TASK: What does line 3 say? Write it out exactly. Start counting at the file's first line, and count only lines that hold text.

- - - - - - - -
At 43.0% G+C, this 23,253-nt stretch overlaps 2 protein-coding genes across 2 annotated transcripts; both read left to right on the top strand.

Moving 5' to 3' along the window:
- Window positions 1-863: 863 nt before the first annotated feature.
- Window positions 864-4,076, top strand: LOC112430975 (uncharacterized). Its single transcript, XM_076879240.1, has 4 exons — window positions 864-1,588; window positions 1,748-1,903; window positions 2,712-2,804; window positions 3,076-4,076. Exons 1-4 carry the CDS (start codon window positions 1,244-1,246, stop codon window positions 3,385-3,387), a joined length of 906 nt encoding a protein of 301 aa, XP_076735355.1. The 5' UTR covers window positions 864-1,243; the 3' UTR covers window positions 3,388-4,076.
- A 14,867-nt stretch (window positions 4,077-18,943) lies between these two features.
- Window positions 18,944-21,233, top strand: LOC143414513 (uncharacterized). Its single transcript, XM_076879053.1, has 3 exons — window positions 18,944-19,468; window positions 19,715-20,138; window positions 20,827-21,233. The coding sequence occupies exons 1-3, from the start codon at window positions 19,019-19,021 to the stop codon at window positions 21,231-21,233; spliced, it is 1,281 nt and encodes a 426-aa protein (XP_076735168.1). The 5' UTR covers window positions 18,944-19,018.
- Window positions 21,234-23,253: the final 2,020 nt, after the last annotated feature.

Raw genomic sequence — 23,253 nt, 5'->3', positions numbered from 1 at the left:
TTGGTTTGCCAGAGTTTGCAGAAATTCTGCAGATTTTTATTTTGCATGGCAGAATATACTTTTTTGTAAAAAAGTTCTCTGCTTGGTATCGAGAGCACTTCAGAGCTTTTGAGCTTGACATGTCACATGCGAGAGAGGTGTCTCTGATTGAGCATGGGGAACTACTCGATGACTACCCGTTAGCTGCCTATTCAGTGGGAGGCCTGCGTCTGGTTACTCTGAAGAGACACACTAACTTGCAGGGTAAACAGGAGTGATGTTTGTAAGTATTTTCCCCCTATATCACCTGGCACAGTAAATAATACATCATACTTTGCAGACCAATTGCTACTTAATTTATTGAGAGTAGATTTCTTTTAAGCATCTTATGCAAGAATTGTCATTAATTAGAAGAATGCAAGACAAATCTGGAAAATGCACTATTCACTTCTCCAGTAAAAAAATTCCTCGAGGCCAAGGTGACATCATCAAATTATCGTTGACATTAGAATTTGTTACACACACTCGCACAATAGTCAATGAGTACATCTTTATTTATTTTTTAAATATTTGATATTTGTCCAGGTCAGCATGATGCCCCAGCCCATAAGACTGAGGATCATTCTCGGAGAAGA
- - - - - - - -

- Window positions 1-863: 863 nt before the first annotated feature.